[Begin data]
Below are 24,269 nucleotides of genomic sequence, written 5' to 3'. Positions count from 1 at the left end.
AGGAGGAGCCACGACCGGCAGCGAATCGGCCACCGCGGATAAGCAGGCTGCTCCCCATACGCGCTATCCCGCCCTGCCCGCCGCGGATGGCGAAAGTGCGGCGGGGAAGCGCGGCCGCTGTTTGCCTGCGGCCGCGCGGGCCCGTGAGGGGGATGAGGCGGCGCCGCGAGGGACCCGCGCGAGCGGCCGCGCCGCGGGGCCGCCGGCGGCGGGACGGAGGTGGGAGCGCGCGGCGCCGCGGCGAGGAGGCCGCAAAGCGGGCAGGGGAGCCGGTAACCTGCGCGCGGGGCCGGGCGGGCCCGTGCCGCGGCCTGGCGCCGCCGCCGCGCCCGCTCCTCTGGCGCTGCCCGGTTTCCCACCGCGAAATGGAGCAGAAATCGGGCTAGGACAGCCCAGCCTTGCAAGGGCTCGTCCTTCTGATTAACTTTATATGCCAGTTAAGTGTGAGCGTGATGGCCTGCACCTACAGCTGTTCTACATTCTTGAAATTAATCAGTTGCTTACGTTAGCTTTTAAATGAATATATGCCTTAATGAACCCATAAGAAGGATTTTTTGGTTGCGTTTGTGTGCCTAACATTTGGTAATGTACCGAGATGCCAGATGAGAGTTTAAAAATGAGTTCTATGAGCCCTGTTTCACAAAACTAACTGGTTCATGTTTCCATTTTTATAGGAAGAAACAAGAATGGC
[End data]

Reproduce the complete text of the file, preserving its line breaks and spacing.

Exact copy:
Below are 24,269 nucleotides of genomic sequence, written 5' to 3'. Positions count from 1 at the left end.
AGGAGGAGCCACGACCGGCAGCGAATCGGCCACCGCGGATAAGCAGGCTGCTCCCCATACGCGCTATCCCGCCCTGCCCGCCGCGGATGGCGAAAGTGCGGCGGGGAAGCGCGGCCGCTGTTTGCCTGCGGCCGCGCGGGCCCGTGAGGGGGATGAGGCGGCGCCGCGAGGGACCCGCGCGAGCGGCCGCGCCGCGGGGCCGCCGGCGGCGGGACGGAGGTGGGAGCGCGCGGCGCCGCGGCGAGGAGGCCGCAAAGCGGGCAGGGGAGCCGGTAACCTGCGCGCGGGGCCGGGCGGGCCCGTGCCGCGGCCTGGCGCCGCCGCCGCGCCCGCTCCTCTGGCGCTGCCCGGTTTCCCACCGCGAAATGGAGCAGAAATCGGGCTAGGACAGCCCAGCCTTGCAAGGGCTCGTCCTTCTGATTAACTTTATATGCCAGTTAAGTGTGAGCGTGATGGCCTGCACCTACAGCTGTTCTACATTCTTGAAATTAATCAGTTGCTTACGTTAGCTTTTAAATGAATATATGCCTTAATGAACCCATAAGAAGGATTTTTTGGTTGCGTTTGTGTGCCTAACATTTGGTAATGTACCGAGATGCCAGATGAGAGTTTAAAAATGAGTTCTATGAGCCCTGTTTCACAAAACTAACTGGTTCATGTTTCCATTTTTATAGGAAGAAACAAGAATGGC